Musings About Patch Deployment Time
Organizations will often try to patch their systems “on time” in order to be secure from new threats. In this context, “on time” will mean different things to different organizations – some will strive to patch within a month of a vulnerability being disclosed, others will do it the moment a patch is available (as made possible with live patching, for example), while others will still do it as soon as business needs allow for the required downtime.
But are we even counting time the right way here? What does “on time” really mean when talking about patching?
Let’s look at an example of a somewhat innocuous vulnerability that was just announced: CVE-2023-25136 – an OpenSSH vulnerability in the pre-authentication process caused by attempting to “free” an already released variable, thus potentially causing issues. It was publicly disclosed on February 3rd, and some CVE registrars still lack details about it.
Disregarding the (apparent) lack of risk, and hypothetically assuming it was a high risk vulnerability, what would patching “on time” mean for this flaw? If you patched today, (as of the time of writing this article), then you would patch within a week of its public announcement, and that would be pretty good, and you could consider your infrastructure secure again – which is a solid timeline in light of a study last year showing that a majority of organizations took more than a month to patch high risk vulnerabilities. All the right boxes would be ticked, your compliance officer would be very happy, and you could go back to your regular activities.
Consider now that the vulnerability has, in fact, been reported in January to the OpenSSH team, and that there were messages exchanged in the public mailing list about it around January 15th. This adds another two weeks of public information on a potentially crash-inducing bug before the actual CVE disclosure happened. And this is just the visible aspect of a bug-that-spawns-a-CVE. There can be a completely different timescale if the bug was not reported to the right team in the first place. For example, if it was sold as a zero-day exploit in a shady forum somewhere. In the case of this specific vulnerability, even if you patched it on the day the CVE was announced, you would potentially already be at risk for two weeks.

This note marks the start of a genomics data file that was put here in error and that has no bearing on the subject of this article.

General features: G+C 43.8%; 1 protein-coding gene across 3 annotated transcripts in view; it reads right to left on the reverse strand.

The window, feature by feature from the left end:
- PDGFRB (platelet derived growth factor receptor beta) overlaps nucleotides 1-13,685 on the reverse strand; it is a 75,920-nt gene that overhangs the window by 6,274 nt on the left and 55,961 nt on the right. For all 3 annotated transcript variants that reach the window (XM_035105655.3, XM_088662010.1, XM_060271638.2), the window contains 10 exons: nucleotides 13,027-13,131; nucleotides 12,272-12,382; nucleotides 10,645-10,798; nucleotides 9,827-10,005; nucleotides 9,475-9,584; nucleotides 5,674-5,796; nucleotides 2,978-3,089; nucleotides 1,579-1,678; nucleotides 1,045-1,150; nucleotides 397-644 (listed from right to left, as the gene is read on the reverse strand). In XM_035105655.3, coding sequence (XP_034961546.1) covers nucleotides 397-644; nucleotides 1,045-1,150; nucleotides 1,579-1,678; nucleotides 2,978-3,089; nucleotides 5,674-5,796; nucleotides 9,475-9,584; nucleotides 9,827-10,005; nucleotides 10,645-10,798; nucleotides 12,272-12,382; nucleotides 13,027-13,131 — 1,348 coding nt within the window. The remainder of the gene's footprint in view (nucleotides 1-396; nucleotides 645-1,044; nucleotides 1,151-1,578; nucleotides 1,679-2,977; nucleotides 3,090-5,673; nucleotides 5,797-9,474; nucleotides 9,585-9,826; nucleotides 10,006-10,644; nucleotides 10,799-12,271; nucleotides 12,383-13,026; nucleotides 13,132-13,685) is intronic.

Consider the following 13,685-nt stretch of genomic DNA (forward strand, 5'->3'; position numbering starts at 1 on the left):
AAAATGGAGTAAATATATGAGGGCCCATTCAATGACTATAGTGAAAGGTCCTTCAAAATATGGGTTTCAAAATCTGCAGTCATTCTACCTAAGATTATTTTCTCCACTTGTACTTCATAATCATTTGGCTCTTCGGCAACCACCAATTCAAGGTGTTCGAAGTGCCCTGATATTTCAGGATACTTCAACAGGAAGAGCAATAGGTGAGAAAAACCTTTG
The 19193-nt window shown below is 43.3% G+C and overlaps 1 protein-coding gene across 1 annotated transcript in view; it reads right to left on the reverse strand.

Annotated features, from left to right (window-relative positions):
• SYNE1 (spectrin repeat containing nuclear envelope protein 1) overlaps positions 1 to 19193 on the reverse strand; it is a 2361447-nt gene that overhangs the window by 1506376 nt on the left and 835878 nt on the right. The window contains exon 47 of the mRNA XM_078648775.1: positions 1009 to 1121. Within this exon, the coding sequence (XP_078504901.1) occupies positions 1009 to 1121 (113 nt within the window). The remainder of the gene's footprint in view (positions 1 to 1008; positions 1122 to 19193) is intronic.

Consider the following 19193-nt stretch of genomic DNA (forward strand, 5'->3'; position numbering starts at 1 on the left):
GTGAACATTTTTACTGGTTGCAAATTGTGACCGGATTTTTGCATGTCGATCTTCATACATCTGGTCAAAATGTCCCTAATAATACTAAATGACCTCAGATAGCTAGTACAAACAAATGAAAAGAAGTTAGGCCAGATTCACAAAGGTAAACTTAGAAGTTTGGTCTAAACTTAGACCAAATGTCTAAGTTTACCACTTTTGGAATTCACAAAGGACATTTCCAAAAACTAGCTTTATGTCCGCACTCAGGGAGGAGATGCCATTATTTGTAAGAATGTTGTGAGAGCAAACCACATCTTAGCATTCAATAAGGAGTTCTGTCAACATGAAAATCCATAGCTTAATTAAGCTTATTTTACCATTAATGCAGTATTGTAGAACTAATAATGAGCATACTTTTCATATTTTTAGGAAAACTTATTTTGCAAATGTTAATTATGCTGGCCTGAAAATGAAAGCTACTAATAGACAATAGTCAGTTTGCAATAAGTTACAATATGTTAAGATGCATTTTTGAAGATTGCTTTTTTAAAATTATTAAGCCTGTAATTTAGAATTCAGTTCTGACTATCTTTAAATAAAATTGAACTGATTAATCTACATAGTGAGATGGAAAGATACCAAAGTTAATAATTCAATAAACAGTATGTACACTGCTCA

So, “on time” really means “since it is officially publicly disclosed” or “since it has a CVE number slapped onto it”, not really “since it is known.” There are situations where the initial information around a bug happens months before a CVE appears. Ever wondered why some CVEs will have a year indicator from the year before? It’s because they were found the previous year and the whole analysis-patch creation-release process took several months. And this process will often happen in the public eye under the guise of bug reports and github or mailing list discussions.
And here is where the conversation can derail – you can’t have an insecure system if there isn’t even a CVE out for you to know about it, right? That, unfortunately, is the wrong question.
Not all vulnerabilities have CVEs assigned. For example, the kernel security team will introduce fixes to new vulnerabilities every week without ever having (publicly known) CVEs assigned to them – in part because that would provide malicious actors a vector for unpatched systems, and in part because the CVE system itself has a series of inefficiencies. Learn more about it here.
The cybersecurity industry is laser focused on CVEs. We create, track, prioritize, patch, and strategize work around the ones we can’t patch – but CVEs are just the tip of the proverbial iceberg.
Minimizing the risk window
If your only metric towards security is the number of CVEs that you patch within a given timeframe, say, to meet compliance requirements, then you’re probably a bit less “secure” than you think. The risk window doesn’t start when a CVE is announced, but sometime before that, and how long that is is uncertain, so your best bet is to shorten the risk window as much as possible. You only control the risk window’s closing time. This implicit risk speaks volumes when organizations take a month or more to patch – that’s on top of everything else that happens prior.
Of course, it isn’t exactly possible to patch something before said patch is out, but all steps should be taken to ensure that you patch as soon as possible rather than take weeks to deal with a new vulnerability.
The (sometimes long) period of time until a vulnerability is actually divulged should be the best reason to have a faster approach to patching. Threat actors actively monitor bug reports looking for new opportunities and have the skills required to “weaponize” bugs quickly.
Do not help the hackers – they don’t need it. Patch now.